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No room in our jails for Somali pirates, says Seychelles president

media Seychelles President James Michel RFI

Thanks to Somali pirates, the most dangerous waters in the world lie off the Horn of Africa. But Seychelles President James Michel tells RFI that his country’s jails are full and he does not have the means to respond to international pressure to tackle piracy.

“Our resources are stretched already,” says Michel, speaking at the French-speaking nations summit in Switzerland this weekend. “Our prisons are full. We need more resources, more help, more capacity building to be able to try the pirates, we need more legal support – we need a lot of things.”

Exclusive interview
Seychelles President James Michel 25/10/2010 - by Alexandra Brangeon Listen

Somali pirates carried out 35 of the 39 maritime hijackings this year, according to the Paris-based International Maritime Bureau (IMB).

Despite increased efforts to combat piracy, results have been mixed: overall incidents are down, but hijackings are up slightly, resulting in 773 abductions of people by pirates so far this year.

Warships from the European Union, Nato and other countries are currently patrolling the Indian Ocean, but the Director of the IMB says that, realistically, such a vast area cannot be completely covered.

And there is no overall plan to prosecute pirates captured in international waters.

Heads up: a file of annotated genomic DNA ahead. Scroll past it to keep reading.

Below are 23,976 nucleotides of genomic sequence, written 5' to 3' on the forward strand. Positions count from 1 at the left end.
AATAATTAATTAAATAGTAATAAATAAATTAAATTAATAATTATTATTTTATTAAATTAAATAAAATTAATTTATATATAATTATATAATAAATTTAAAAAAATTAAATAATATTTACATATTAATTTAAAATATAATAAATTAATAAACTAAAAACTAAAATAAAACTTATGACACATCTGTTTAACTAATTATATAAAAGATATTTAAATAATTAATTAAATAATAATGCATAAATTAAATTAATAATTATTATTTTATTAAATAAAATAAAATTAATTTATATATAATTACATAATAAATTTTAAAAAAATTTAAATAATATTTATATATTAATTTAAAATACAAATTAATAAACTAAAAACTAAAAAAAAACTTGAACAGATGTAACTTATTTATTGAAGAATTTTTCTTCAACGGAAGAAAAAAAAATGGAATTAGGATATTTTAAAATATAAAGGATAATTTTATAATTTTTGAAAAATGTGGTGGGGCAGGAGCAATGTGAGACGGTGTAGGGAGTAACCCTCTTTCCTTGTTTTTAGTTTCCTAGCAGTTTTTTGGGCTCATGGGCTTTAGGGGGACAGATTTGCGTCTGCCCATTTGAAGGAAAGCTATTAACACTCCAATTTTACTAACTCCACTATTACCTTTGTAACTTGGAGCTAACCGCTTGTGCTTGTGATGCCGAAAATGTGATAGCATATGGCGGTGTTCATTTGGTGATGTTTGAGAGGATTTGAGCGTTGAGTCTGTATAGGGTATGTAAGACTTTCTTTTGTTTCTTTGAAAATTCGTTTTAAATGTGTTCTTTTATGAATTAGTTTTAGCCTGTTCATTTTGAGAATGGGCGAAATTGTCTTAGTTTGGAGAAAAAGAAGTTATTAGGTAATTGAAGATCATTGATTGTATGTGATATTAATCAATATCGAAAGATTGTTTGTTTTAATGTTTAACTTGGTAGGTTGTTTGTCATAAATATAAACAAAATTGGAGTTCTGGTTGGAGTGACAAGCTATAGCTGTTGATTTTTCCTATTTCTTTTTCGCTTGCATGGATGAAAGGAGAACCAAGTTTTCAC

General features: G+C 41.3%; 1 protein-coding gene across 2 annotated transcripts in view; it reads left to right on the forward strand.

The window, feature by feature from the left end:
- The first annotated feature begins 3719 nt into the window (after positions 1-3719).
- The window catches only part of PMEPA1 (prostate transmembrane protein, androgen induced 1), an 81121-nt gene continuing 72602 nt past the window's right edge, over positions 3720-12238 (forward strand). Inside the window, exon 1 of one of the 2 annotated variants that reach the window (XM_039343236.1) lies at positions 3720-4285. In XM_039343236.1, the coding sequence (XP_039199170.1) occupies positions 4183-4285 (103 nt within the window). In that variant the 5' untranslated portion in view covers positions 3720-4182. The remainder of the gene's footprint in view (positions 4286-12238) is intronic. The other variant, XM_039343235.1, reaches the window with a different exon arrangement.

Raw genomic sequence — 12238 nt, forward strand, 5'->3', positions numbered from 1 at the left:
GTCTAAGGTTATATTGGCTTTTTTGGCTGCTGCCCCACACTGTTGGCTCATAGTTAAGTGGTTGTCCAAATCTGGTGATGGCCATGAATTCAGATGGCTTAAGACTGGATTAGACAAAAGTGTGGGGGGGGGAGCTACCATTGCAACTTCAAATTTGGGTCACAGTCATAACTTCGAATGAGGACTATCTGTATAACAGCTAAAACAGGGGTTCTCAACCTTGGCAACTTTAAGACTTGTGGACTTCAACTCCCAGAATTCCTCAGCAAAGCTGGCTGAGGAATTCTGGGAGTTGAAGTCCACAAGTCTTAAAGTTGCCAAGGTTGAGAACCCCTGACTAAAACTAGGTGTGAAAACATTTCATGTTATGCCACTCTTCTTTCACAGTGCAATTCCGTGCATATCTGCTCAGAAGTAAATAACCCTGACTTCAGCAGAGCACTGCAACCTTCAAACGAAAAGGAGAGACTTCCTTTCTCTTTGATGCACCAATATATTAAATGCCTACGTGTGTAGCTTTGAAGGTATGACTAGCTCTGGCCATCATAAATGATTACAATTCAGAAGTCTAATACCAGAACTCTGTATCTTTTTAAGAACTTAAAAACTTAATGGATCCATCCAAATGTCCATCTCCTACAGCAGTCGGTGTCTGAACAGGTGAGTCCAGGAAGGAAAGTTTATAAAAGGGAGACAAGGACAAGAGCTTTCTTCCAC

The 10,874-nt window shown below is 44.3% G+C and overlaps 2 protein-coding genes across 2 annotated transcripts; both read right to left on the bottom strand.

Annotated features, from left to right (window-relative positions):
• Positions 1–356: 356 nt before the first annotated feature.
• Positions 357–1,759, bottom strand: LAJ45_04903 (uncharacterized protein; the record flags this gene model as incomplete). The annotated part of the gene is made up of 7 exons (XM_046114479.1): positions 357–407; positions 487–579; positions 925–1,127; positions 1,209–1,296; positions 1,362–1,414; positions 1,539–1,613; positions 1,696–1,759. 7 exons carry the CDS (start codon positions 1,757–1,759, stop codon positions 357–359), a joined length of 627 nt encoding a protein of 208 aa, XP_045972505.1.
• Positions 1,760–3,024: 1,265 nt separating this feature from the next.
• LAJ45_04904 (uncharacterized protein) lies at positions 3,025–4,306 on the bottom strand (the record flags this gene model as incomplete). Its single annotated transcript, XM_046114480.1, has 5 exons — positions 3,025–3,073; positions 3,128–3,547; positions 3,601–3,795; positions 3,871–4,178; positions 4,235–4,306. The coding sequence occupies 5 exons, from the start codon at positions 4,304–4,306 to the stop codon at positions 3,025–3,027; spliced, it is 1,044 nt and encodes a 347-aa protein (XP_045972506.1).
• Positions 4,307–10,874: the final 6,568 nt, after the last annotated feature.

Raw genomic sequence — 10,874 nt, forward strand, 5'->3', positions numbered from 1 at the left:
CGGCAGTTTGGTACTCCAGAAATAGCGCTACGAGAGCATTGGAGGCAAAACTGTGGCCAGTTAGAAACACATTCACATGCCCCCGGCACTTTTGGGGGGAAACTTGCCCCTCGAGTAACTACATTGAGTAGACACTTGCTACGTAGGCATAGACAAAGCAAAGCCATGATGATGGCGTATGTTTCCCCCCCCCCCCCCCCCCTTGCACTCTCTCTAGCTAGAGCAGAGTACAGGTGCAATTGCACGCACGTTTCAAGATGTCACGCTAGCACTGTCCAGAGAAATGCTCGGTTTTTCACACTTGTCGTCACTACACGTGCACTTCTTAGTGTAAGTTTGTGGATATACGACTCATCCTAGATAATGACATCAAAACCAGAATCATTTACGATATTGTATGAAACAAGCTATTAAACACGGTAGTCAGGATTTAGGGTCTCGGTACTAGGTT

Currently, Kenya and the Seychelles are the only regional states to have signed accords to try pirates caught by the foreign navies.

Michel was at the francophones summit to lobby for more international help in his country’s effort against the pirates. There will be little progress if the international community does not increase aid to the Seychelles.

With over one-third of the United Nations a part of the International Organisation of la Francophonie, the organisation has become an effective forum for multilateral political efforts.

Piracy in the Gulf of Aden was one of the main subjects at the organisation’s 13th summit in Montreux on 22-24 October.

Michel praised the efforts of other states in the region which have become involved, singling out China, India, Mauritius and Kenya for praise. While their efforts are a testament to the concern of the international community, Michel said, other regional countries must do more and so must the UN.

“The world has to put together resources to be able to address this problem, not only in the Seychelles but at all the level that is required to get the problem resolved,” Michel says.

The meeting of the Summit of Francophones is a good forum to address the issue, he believes, but actions and resources, not just words, are needed.

“We have to not just raise awareness and not just put pressure on the UN, but put pressure everywhere so a solution can be found,” said Michel.

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